The entirety of Victoria and postcodes in greater Sydney and Newcastle in NSW are currently considered hotspots by the Northern Territory government.
Mr Gunner said the territory was “working towards at least an 18-month window” with its hard border controls.
Asked what would happen if outbreaks in other parts of the country, such as Victoria, were not brought under control by this time, he said he needed to put the safety of his residents first.
“I’ve got no idea when Victoria will ever get under control,” he said.
“Premier Daniel Andrews is doing everything he can down there, but I’ve gotta do everything I can for the Northern Territorians as well.”
Premier Daniel Andrews has faced combative questioning from the parliamentary’s committee and deputy chair, Liberal MP Richard Riordan.
Mr Riordan asked Mr Andrews if he would ask Jobs Minister Martin Pakula to resign over his department’s involvement in the botched hotel quarantine system.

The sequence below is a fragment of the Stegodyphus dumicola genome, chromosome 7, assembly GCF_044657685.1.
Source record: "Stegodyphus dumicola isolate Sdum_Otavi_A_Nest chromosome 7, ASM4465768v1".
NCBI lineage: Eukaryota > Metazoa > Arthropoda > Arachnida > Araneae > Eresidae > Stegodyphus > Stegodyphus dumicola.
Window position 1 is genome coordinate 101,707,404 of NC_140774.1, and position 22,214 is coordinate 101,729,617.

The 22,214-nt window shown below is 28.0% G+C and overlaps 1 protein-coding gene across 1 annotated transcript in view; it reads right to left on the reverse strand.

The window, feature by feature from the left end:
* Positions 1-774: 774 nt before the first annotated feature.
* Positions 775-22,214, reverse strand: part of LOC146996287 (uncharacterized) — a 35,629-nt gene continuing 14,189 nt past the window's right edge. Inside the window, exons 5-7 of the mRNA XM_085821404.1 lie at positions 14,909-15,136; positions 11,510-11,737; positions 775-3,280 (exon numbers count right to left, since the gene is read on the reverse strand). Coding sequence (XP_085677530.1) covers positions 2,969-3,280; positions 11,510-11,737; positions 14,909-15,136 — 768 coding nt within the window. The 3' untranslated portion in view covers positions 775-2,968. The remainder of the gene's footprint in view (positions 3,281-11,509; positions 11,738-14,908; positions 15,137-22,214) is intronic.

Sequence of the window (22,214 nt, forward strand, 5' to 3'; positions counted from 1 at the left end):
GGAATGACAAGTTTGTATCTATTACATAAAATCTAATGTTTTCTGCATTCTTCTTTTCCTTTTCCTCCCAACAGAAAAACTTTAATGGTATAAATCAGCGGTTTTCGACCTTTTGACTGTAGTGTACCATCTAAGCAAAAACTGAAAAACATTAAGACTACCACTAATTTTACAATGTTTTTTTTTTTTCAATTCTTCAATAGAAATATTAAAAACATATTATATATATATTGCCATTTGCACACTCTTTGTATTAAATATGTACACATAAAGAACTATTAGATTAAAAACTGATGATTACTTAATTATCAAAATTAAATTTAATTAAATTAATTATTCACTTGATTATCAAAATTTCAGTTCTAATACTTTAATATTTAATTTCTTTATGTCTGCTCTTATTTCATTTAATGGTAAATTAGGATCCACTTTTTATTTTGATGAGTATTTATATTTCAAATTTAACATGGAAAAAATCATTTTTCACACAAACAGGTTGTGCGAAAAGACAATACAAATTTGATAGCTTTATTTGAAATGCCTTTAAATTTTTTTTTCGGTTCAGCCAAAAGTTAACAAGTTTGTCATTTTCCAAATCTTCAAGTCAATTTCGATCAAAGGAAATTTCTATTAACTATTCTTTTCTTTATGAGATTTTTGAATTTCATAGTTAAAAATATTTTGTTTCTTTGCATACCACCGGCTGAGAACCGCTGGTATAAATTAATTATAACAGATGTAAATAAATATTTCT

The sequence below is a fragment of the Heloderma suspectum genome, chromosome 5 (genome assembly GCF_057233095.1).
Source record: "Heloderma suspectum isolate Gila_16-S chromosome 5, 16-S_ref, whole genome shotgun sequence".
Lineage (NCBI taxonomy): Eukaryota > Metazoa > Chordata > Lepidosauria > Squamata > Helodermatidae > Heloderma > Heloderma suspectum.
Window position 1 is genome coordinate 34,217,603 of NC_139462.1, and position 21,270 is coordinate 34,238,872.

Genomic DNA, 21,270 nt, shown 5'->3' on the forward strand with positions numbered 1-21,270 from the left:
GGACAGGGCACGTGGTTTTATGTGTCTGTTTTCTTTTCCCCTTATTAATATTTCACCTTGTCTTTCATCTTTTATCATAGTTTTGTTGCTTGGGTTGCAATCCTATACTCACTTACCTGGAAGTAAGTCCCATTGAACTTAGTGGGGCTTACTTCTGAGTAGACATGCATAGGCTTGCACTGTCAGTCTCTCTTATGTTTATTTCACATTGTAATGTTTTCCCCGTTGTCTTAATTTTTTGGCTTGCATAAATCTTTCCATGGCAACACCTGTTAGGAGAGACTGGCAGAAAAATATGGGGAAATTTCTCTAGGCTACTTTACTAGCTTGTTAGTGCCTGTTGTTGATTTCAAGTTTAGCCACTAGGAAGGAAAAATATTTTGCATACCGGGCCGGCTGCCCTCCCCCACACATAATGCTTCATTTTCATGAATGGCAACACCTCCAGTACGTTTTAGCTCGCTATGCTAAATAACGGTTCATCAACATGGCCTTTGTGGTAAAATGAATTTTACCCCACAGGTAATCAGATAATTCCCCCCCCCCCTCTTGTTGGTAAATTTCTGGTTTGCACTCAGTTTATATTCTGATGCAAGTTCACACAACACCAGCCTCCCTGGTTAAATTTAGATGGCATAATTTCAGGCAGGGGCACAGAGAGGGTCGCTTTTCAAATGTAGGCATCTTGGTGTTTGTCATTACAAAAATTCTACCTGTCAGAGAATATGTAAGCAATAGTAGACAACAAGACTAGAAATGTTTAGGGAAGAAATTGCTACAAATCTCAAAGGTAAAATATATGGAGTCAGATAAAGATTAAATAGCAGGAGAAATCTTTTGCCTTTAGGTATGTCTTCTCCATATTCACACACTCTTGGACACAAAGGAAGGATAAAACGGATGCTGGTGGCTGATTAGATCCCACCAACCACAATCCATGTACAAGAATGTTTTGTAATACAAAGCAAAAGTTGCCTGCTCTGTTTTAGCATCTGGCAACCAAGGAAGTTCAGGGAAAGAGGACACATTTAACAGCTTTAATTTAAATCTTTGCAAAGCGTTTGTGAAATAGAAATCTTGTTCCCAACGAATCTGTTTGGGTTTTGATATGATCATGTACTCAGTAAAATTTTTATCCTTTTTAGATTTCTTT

“No,” Mr Andrews replied.
A $3 million inquiry, led by former judge Jennifer Coate, is investigating the links between Victoria’s second wave of COVID-19 and the state’s bungled hotel quarantine program, which was designed to protect the community from the virus by placing returned travellers in 14-day isolation in hotels manned by private security companies.
“Former judge Coate is running an inquiry … she has an inquiry set up under [the] Act of Victorian Parliament, broad terms of reference, [a] substantial budget, and will get answers that are required,” Mr Andrews said.
Mr Riordan said if former cabinet minister Adem Somyurek, a factional enemy of Mr Andrews, was sacked within 24 hours of an Age/60 Minutes investigation revealing branch stacking, why has no minister been admonished for the bungling of hotel quarantine.